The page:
I haven’t done a post yet on the new Senator from Massachusetts, mainly because there was no surprise here, and he’s presumably about as predictable a new Senator as is possible.

I have talked about how Ed Markey is a setback for getting the Senate to be younger, but if you’re looking for trivia, Eric Ostermeier has plenty more: about older Senators winning special elections, and about Markey’s new record for longest House service before moving to the Senate. 

I don’t have much to say substantively about Markey. I suspect he’ll be a disappointing Senator because he’ll find it difficult to adjust to the way the Senate does things, but I certainly could be entirely wrong about that. I’m thinking, at least a bit, about one-term North Dakota Senator Mark Andrews, who didn’t adjust well.  

So instead I’ll go with something even more trivial than what Ostermeier had…alphabetic quirks of the current Senate. See, Mo Cowan, the interim placeholder Markey will be replacing, was one of — get this — 16 Senators whose names begin with a “C.” OK, I’m not going to go back through history, but that does seem like rather a lot to me. Anyway, Markey will beef up the “M” caucus; he’ll be the 12th.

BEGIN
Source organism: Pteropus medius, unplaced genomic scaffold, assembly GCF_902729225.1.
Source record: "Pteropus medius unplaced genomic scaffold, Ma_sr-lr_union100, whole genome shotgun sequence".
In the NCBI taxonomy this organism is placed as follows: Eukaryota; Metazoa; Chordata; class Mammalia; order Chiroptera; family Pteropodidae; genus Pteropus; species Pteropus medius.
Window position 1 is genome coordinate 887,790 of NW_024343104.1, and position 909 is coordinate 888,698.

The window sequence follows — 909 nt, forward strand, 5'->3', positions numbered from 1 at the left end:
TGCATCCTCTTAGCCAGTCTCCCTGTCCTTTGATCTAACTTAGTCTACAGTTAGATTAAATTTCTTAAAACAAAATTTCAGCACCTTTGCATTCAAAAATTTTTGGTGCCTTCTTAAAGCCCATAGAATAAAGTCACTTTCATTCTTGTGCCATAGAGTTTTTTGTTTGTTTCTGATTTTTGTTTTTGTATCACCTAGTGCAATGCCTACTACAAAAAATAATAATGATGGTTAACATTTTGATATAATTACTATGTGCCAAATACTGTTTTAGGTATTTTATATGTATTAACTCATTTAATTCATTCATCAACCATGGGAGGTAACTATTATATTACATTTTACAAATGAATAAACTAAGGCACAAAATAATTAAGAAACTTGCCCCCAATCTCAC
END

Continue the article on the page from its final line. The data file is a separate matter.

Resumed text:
Oh, and when Markey is sworn in it will cut in half the number of African American Senators, back down form a historically high two back down to one. Easy enough to look up…beginning with Edward Brooke taking office in 1967, there’s been one black Senator for 24 of the 46 years up through 2012, leaving 22 years with zero black Senators. Then Tim Scott was sworn in this January, and Mo Cowan served from February until whenever Markey takes office. It is possible — or maybe likely — that Cory Booker will soon join Scott, presumably getting back to two for the remainder of at least the 113th Senate. 

One more: in case anyone is wondering, Markey does not appear to be a dynastic politician. I wouldn’t count John Kerry, either (his father was a foreign service officer, although apparently “One of Kerry’s maternal great-great-grandfathers was Robert Charles Winthrop, the 22nd Speaker of the U.S. House of Representatives.” In case anyone is wondering, short-timer New Jersey Senator Jeff Chiesa isn’t a dynastic politician, either (nor is Cory Booker, whose parents were IBM executives).

[Cross-posted at A plain blog about politics]

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Jonathan Bernstein is a political scientist who writes about American politics, especially the presidency, Congress, parties, and elections.